Proffered

https://www.proffered.co.uk/

The process of executing probate can be highly taxing, especially when property is involved. The traditional estate agent takes on average 6-9 months to sell a property – this can draw the probate process out considerably, causing prolonged and unnecessary upset. That’s without considering the risk of an offering falling through (which currently happens to 1 in 3 sales).

Proffered is a property investment specialist simplifying the way people sell probate property in the UK. We partner with a variety of solicitors and probate professionals to provide a tailored and seamless selling route for their customers. We offer home sellers a fast and guaranteed alternative to the open market, and can facilitate a sale in as little as 7 working days.

Our technology led approach to valuations means we can provide an accurate, competitive offer fast. Alternatively, if the property has already had an independent valuation, we can use this as the basis of our offer.  We then agreed a completion date with the seller, and expedite the legal and conveyancing processes to fit in with our client's timeframe.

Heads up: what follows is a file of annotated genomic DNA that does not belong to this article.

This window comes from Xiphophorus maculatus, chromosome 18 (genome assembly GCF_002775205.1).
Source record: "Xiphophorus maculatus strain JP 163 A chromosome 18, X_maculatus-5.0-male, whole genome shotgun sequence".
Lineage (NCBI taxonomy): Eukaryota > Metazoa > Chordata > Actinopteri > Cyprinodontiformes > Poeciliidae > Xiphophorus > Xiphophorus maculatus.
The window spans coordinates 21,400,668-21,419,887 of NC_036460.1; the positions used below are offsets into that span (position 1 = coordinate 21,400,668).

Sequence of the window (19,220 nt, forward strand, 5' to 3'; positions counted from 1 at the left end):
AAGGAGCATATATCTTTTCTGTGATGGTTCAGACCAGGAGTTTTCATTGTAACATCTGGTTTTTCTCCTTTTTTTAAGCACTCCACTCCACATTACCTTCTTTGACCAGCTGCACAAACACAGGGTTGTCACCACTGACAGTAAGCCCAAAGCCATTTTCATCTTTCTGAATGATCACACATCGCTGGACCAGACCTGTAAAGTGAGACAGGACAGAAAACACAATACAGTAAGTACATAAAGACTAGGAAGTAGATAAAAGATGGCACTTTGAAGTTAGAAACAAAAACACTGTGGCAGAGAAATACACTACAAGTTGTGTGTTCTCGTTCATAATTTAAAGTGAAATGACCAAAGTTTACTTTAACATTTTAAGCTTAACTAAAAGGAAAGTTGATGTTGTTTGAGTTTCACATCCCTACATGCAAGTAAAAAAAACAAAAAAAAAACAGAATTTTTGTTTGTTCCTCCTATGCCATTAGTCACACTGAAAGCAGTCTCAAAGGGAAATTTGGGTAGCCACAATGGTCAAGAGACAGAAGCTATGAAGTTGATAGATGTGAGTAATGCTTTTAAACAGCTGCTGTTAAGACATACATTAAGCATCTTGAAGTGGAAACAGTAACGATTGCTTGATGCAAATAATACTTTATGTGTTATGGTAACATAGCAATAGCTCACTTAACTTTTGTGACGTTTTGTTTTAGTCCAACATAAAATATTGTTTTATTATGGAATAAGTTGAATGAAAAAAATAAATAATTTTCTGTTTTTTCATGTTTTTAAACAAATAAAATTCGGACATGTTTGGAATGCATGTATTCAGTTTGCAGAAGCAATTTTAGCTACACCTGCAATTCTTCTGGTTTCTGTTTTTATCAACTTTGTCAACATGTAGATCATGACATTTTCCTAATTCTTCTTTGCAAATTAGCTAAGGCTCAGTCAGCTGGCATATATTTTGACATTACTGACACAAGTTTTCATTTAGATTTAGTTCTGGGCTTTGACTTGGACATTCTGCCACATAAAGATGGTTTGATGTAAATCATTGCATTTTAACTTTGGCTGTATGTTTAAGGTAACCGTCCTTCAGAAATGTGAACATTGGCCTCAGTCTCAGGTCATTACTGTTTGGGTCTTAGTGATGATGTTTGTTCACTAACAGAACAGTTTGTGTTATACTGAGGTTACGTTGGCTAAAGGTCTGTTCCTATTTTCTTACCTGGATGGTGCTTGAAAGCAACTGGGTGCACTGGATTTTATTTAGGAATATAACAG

Our service means we can offer will executors certainty and security that a property sale won’t complicate or delay the probate process.


Key Services

  • Guaranteed sale
  • Bespoke Time Frame
  • Fully Managed Process

Address

Prince Frederick House
35 39 Maddox Street
London
W1S 2PP

Tel: 0203 984 0439


Key Contact

Name: Adam Bonner
Tel: 0204 551 0888
Email: [email protected]
LinkedIn Account: Adam Bonner

Name: James Baker
Tel: 0204 551 0897
Email: [email protected]
LinkedIn Account: James Baker

Interest Organisations Wills & Probate Market

In a world of diminishing inheritances, quick probate property sales

A recent survey shows that 18% of adults aren’t planning to leave an inheritance to their children, and reveals that further declines are to be expected.  The survey, conducted by Opinum shows that 7% will instead leave their estates to grandchildren, or other family members, to avoid monies being subject to inheritance tax twice.  But further studies have also revealed […]Read More

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